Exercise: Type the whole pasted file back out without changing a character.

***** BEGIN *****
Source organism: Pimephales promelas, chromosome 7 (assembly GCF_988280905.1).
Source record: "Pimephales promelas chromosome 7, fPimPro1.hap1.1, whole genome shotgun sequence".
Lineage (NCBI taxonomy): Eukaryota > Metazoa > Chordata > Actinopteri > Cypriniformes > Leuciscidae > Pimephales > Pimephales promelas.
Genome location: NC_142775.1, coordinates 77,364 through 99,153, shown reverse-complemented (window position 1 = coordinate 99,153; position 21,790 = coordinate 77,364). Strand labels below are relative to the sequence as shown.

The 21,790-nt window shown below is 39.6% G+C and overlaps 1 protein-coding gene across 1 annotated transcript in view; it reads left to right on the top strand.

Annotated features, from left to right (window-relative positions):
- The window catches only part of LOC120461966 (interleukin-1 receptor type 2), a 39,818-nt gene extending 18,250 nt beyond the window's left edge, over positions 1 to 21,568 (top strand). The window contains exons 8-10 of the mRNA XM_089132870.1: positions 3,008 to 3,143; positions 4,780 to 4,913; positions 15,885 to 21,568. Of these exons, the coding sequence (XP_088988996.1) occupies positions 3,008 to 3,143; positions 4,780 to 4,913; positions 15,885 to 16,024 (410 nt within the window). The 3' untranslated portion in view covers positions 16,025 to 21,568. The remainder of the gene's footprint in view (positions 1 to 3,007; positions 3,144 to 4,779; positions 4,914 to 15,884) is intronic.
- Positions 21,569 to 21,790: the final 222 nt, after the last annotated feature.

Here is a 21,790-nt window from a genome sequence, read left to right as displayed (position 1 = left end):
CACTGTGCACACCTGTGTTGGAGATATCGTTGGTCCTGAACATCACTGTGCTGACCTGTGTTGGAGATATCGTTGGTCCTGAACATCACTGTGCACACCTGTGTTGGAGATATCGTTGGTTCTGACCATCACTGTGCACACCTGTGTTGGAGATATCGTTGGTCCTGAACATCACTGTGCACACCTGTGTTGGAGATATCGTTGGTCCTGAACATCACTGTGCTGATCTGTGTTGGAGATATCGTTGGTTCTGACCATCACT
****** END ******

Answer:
Source organism: Pimephales promelas, chromosome 7 (assembly GCF_988280905.1).
Source record: "Pimephales promelas chromosome 7, fPimPro1.hap1.1, whole genome shotgun sequence".
Lineage (NCBI taxonomy): Eukaryota > Metazoa > Chordata > Actinopteri > Cypriniformes > Leuciscidae > Pimephales > Pimephales promelas.
Genome location: NC_142775.1, coordinates 77,364 through 99,153, shown reverse-complemented (window position 1 = coordinate 99,153; position 21,790 = coordinate 77,364). Strand labels below are relative to the sequence as shown.

The 21,790-nt window shown below is 39.6% G+C and overlaps 1 protein-coding gene across 1 annotated transcript in view; it reads left to right on the top strand.

Annotated features, from left to right (window-relative positions):
- The window catches only part of LOC120461966 (interleukin-1 receptor type 2), a 39,818-nt gene extending 18,250 nt beyond the window's left edge, over positions 1 to 21,568 (top strand). The window contains exons 8-10 of the mRNA XM_089132870.1: positions 3,008 to 3,143; positions 4,780 to 4,913; positions 15,885 to 21,568. Of these exons, the coding sequence (XP_088988996.1) occupies positions 3,008 to 3,143; positions 4,780 to 4,913; positions 15,885 to 16,024 (410 nt within the window). The 3' untranslated portion in view covers positions 16,025 to 21,568. The remainder of the gene's footprint in view (positions 1 to 3,007; positions 3,144 to 4,779; positions 4,914 to 15,884) is intronic.
- Positions 21,569 to 21,790: the final 222 nt, after the last annotated feature.

Here is a 21,790-nt window from a genome sequence, read left to right as displayed (position 1 = left end):
CACTGTGCACACCTGTGTTGGAGATATCGTTGGTCCTGAACATCACTGTGCTGACCTGTGTTGGAGATATCGTTGGTCCTGAACATCACTGTGCACACCTGTGTTGGAGATATCGTTGGTTCTGACCATCACTGTGCACACCTGTGTTGGAGATATCGTTGGTCCTGAACATCACTGTGCACACCTGTGTTGGAGATATCGTTGGTCCTGAACATCACTGTGCTGATCTGTGTTGGAGATATCGTTGGTTCTGACCATCACT